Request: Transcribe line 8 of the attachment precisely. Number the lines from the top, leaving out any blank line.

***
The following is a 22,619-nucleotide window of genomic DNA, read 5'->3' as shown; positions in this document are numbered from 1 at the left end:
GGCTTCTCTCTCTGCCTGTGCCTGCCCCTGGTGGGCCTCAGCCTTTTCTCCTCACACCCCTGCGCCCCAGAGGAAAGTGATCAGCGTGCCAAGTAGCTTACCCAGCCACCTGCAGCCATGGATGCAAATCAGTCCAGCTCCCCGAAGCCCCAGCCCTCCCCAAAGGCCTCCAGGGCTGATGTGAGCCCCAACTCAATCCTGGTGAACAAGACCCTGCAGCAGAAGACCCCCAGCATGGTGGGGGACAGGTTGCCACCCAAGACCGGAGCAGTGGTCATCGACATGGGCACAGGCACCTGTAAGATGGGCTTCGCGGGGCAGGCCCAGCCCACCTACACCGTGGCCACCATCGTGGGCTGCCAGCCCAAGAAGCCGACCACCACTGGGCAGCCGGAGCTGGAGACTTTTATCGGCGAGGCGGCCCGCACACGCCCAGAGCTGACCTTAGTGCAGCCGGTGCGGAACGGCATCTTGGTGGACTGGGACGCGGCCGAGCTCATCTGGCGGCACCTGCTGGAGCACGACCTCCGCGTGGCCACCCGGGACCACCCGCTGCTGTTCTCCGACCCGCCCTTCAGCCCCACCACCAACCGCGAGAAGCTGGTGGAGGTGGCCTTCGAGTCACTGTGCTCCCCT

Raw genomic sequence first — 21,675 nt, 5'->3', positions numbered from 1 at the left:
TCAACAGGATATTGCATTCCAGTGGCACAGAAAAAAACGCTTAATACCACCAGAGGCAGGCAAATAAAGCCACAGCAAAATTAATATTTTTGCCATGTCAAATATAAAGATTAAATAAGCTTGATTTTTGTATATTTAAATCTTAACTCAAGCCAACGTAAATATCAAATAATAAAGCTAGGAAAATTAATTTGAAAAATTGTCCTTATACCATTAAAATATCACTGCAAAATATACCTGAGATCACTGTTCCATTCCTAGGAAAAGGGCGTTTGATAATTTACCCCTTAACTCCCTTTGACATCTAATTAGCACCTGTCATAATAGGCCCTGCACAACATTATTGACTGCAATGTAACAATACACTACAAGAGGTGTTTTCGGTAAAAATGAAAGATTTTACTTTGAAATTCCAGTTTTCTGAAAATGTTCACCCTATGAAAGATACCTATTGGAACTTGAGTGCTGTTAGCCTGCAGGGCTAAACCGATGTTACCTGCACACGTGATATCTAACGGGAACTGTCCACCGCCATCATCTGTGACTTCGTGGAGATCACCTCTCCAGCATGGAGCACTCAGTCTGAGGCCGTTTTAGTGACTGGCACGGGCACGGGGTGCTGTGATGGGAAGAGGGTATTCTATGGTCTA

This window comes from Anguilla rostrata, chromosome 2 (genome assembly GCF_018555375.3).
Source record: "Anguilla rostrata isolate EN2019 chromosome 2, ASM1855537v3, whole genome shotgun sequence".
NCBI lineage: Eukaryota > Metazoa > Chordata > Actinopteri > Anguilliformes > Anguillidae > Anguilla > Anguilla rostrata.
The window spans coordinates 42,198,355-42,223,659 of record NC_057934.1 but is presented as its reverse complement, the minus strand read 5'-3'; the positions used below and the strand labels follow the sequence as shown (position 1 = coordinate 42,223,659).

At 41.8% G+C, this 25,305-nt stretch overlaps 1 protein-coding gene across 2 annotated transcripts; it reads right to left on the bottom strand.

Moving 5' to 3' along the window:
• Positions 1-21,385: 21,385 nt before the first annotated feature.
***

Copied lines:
The window spans coordinates 42,198,355-42,223,659 of record NC_057934.1 but is presented as its reverse complement, the minus strand read 5'-3'; the positions used below and the strand labels follow the sequence as shown (position 1 = coordinate 42,223,659).